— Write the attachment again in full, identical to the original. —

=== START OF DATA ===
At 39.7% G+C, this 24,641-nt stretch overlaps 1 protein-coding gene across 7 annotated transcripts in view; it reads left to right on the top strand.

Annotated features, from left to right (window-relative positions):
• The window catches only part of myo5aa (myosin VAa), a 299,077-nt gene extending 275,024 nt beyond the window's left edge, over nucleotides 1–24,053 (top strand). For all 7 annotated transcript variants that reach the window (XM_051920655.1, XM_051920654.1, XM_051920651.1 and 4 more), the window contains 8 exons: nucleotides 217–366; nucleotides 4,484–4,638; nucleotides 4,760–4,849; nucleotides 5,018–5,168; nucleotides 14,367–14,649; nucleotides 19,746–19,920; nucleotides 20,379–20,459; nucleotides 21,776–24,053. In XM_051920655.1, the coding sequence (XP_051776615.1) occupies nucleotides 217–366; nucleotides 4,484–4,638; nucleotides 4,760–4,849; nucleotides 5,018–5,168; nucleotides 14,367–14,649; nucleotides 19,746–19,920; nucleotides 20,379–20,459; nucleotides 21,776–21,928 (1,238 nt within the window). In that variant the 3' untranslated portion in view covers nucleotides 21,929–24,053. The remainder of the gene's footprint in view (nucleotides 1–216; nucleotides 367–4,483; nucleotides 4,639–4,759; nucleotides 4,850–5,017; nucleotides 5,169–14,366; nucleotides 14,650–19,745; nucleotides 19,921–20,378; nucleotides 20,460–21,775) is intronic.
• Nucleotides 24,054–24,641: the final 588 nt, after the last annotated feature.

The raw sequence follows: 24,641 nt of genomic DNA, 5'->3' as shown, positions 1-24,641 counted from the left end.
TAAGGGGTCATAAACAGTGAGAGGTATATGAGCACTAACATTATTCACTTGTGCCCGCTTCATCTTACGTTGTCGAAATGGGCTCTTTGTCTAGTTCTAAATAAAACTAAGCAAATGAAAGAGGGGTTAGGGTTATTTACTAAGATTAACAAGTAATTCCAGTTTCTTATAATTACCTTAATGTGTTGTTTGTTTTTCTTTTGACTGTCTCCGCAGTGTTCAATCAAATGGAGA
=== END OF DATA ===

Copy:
At 39.7% G+C, this 24,641-nt stretch overlaps 1 protein-coding gene across 7 annotated transcripts in view; it reads left to right on the top strand.

Annotated features, from left to right (window-relative positions):
• The window catches only part of myo5aa (myosin VAa), a 299,077-nt gene extending 275,024 nt beyond the window's left edge, over nucleotides 1–24,053 (top strand). For all 7 annotated transcript variants that reach the window (XM_051920655.1, XM_051920654.1, XM_051920651.1 and 4 more), the window contains 8 exons: nucleotides 217–366; nucleotides 4,484–4,638; nucleotides 4,760–4,849; nucleotides 5,018–5,168; nucleotides 14,367–14,649; nucleotides 19,746–19,920; nucleotides 20,379–20,459; nucleotides 21,776–24,053. In XM_051920655.1, the coding sequence (XP_051776615.1) occupies nucleotides 217–366; nucleotides 4,484–4,638; nucleotides 4,760–4,849; nucleotides 5,018–5,168; nucleotides 14,367–14,649; nucleotides 19,746–19,920; nucleotides 20,379–20,459; nucleotides 21,776–21,928 (1,238 nt within the window). In that variant the 3' untranslated portion in view covers nucleotides 21,929–24,053. The remainder of the gene's footprint in view (nucleotides 1–216; nucleotides 367–4,483; nucleotides 4,639–4,759; nucleotides 4,850–5,017; nucleotides 5,169–14,366; nucleotides 14,650–19,745; nucleotides 19,921–20,378; nucleotides 20,460–21,775) is intronic.
• Nucleotides 24,054–24,641: the final 588 nt, after the last annotated feature.

The raw sequence follows: 24,641 nt of genomic DNA, 5'->3' as shown, positions 1-24,641 counted from the left end.
TAAGGGGTCATAAACAGTGAGAGGTATATGAGCACTAACATTATTCACTTGTGCCCGCTTCATCTTACGTTGTCGAAATGGGCTCTTTGTCTAGTTCTAAATAAAACTAAGCAAATGAAAGAGGGGTTAGGGTTATTTACTAAGATTAACAAGTAATTCCAGTTTCTTATAATTACCTTAATGTGTTGTTTGTTTTTCTTTTGACTGTCTCCGCAGTGTTCAATCAAATGGAGA